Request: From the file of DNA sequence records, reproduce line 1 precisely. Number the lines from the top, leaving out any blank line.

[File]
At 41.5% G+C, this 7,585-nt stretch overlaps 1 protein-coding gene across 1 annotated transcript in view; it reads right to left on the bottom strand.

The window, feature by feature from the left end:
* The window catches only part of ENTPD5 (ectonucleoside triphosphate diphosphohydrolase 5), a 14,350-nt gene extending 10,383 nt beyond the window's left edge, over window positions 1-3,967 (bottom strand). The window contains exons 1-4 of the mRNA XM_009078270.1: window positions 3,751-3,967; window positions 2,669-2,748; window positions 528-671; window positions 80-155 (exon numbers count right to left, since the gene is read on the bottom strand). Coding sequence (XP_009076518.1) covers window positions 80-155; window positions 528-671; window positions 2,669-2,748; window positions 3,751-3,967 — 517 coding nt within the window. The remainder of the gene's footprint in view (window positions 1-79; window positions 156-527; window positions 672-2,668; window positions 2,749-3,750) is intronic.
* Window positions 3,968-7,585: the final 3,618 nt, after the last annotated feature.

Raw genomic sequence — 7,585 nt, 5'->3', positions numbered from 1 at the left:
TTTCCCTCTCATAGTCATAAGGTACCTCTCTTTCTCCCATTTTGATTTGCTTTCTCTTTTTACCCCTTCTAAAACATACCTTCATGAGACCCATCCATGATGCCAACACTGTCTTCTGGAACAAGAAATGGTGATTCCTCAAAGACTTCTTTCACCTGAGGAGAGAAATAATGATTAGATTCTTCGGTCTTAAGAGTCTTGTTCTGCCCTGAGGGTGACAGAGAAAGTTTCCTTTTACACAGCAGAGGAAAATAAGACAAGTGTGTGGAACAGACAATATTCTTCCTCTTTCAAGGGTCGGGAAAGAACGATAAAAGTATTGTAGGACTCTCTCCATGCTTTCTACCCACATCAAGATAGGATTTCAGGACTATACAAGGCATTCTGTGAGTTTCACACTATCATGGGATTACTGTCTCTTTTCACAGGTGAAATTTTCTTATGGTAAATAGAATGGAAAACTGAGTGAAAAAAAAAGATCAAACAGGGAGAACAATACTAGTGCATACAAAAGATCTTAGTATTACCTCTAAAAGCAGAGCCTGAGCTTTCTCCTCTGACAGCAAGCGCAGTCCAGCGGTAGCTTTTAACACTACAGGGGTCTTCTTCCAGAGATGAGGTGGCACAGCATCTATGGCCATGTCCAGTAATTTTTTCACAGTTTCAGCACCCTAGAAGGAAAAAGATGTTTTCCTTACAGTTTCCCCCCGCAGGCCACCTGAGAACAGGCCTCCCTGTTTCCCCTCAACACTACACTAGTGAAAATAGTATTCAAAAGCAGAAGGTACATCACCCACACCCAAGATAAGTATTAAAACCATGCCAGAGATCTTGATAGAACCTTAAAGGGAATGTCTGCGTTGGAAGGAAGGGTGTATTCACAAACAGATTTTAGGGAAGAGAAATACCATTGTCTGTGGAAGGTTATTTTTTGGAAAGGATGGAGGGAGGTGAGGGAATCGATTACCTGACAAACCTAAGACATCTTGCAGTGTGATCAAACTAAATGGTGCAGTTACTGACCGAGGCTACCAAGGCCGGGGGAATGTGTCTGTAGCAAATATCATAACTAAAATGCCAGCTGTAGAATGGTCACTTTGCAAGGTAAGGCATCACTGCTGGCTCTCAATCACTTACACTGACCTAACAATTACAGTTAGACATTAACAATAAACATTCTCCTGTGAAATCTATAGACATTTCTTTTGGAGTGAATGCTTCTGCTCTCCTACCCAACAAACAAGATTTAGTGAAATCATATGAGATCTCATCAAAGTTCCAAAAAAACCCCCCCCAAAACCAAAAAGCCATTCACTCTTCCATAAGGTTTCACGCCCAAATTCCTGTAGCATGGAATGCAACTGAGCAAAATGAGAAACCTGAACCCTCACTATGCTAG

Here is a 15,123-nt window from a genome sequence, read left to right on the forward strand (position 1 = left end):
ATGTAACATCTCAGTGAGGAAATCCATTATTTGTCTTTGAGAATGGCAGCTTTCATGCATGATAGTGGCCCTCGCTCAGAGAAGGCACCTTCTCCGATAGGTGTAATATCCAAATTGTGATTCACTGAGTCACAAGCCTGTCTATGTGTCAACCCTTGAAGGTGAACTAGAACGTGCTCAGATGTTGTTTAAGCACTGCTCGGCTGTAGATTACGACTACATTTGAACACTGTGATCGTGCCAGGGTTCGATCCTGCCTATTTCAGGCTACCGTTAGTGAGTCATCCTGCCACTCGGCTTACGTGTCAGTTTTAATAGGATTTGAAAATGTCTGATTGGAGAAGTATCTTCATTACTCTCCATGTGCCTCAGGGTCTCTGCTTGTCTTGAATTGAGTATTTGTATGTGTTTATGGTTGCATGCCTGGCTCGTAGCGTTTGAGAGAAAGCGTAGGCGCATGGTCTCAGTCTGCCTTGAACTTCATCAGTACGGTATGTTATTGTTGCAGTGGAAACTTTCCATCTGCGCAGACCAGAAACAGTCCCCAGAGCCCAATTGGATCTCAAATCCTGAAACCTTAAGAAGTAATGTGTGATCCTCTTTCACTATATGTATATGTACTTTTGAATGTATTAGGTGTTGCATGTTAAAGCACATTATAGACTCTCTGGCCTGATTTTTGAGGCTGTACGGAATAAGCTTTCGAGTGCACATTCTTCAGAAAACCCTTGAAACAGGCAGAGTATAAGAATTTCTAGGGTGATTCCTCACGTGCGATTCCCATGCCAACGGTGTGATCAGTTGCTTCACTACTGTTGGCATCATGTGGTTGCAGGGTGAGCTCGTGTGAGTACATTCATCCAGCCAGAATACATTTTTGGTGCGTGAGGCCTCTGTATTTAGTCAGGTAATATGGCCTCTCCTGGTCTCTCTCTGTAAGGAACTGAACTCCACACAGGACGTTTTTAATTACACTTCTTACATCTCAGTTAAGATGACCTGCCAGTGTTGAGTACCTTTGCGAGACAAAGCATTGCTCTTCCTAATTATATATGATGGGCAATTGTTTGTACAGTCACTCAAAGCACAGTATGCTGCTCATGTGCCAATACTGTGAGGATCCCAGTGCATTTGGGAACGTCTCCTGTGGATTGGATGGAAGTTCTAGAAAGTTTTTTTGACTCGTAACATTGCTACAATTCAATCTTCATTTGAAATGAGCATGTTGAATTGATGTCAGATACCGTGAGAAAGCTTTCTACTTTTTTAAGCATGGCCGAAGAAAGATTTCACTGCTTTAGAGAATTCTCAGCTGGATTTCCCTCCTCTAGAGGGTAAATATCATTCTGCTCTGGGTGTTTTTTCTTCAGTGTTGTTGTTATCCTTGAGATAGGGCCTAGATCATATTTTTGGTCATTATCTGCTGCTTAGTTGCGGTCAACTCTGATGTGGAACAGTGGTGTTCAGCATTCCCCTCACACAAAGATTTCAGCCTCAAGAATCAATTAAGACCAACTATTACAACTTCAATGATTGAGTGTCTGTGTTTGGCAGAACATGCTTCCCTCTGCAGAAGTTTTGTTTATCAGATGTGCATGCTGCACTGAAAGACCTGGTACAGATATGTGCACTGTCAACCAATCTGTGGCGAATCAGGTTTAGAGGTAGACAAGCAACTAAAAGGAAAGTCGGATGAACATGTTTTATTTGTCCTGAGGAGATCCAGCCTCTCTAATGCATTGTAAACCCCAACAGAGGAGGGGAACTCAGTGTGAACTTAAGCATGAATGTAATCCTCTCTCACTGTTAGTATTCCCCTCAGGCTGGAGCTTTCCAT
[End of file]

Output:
At 41.5% G+C, this 7,585-nt stretch overlaps 1 protein-coding gene across 1 annotated transcript in view; it reads right to left on the bottom strand.